Ian thought he might not be able to breath on the plane trip home. He'd been so tired after his night out with the gang. Naturally, they wouldn't give up, even after a drinking game or two. He just wasn't used to it. He supposed. But it was more than that. A bit of him really felt like giving up. Or was that giving in?
He danced with Collette. It was dreadful at first, but it seemed to get better as the night wore on. They left the wake soon enough to end up in the park, just to end up in someone's basement for a so-called, real party. Ian watched the others for the most part. He really didn't want to be there.
"Oh, come on, don't be pansy, will you." Jules got in his face. He was ready for a shoving match. At least Collette stood up for him. They joked about how Ian had to be saved by a slapper. Collette quickly got him out of there before a fight broke out. They ended up at her mum's little row-house.
"I'm sorry, its all shit for you, Ian, but even when I think I should be happy, I never am." She confessed back in her room. She put on some Bloc Party.
"Well?" She looked up at him.
"What?" He winced.
"Um, you are suppose to perhaps kiss me, and you know." She shrugged.
Ian shook his head. He wasn't that drunk.
"You gay now?" She pressed her lips, tightly.
"Only when I'm with you." He joked, sitting next to her. "We're mates, OK? We'll always have that."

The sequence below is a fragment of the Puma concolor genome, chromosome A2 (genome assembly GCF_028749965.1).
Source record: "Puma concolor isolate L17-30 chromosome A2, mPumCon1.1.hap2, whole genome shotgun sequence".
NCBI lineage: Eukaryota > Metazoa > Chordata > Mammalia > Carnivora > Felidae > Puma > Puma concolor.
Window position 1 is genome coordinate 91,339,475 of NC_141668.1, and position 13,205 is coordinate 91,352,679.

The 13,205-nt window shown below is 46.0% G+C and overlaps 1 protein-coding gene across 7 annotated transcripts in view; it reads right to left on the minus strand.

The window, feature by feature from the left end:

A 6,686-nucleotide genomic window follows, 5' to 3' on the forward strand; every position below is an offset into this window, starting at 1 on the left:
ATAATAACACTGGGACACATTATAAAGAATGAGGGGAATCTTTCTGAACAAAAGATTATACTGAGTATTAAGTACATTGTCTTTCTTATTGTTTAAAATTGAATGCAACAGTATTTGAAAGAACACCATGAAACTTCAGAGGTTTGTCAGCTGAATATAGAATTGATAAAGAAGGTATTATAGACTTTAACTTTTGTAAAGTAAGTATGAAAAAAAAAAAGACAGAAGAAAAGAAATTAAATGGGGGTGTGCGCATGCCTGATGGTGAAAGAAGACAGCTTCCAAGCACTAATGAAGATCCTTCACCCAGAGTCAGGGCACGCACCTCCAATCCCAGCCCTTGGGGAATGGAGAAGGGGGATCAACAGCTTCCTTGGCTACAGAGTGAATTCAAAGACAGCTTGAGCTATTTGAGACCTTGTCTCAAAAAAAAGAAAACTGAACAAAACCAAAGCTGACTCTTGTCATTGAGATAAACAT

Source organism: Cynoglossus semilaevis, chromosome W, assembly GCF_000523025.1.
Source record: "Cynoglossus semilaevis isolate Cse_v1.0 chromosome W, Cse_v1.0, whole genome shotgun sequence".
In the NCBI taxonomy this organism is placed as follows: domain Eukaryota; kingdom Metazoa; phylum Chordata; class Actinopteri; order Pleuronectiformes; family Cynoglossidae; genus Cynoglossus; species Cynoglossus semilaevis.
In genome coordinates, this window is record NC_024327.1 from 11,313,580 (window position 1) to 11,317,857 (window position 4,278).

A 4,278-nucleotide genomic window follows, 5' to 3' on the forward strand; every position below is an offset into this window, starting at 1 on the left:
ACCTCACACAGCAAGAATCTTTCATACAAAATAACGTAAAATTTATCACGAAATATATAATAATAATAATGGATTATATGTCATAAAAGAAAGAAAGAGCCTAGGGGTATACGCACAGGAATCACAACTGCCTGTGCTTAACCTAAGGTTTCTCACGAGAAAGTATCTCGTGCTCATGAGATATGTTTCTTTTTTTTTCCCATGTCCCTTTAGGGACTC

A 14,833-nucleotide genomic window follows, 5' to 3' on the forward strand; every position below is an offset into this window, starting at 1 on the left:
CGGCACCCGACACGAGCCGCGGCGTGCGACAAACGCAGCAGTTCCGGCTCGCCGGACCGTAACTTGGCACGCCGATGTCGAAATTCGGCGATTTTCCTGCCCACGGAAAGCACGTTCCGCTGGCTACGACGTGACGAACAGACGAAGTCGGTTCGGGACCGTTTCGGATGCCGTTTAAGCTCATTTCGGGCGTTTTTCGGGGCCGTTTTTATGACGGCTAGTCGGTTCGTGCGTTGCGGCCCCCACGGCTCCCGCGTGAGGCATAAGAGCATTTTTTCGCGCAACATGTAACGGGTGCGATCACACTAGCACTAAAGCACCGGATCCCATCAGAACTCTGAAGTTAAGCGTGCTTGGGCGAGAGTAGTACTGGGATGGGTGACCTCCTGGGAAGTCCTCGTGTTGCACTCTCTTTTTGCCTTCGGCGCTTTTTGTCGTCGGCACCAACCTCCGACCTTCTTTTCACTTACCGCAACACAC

"I know." But she wasn't smiling near as much as she was, but she stretched out then. "Well, come on, you need some sleep. I can tell. You look like shit. Just lay next to me, OK." She made room for him. He laid still next to her with his clothes on. She put her arm around him so he could rest his head on her bosom.
"Now tell me something you want to remember about your mother." She told him.
"This is silly." He sighed.
"No it isn't. You must want to remember something." Collette felt certain of it.
"I can't. Nothing. Really. Comes to me." His throat felt so dry and raw.
"Think, mate, think of something sweet. Sweet you can savor, again and again." She hugged him close. She was like falling into a big pillow, but his eyes watered.
"Well," he sighed. "She showed me how to do the twist." It felt good to let that go. "Some old rock'n roll song came on the radio. She was in the kitchen making dinner. And, and I-I might have been five. She said I needed to know how to do the twist. It was so funny. She thought she was such haute stuff. I thought she was. Her hair was so white blond and her short dress was this bright yellow. She was wearing black boots. I think she was going out." He bit his bottom lip. He just had to keep reminding himself that she was dancing. They were dancing.
He thought of that moment now with his mother, on the trip home in the airplane. The tears came like an avalanche, his cell buzzed. He looked down to see it was a text from someone he'd never heard from before. He called the number back. It was Amy.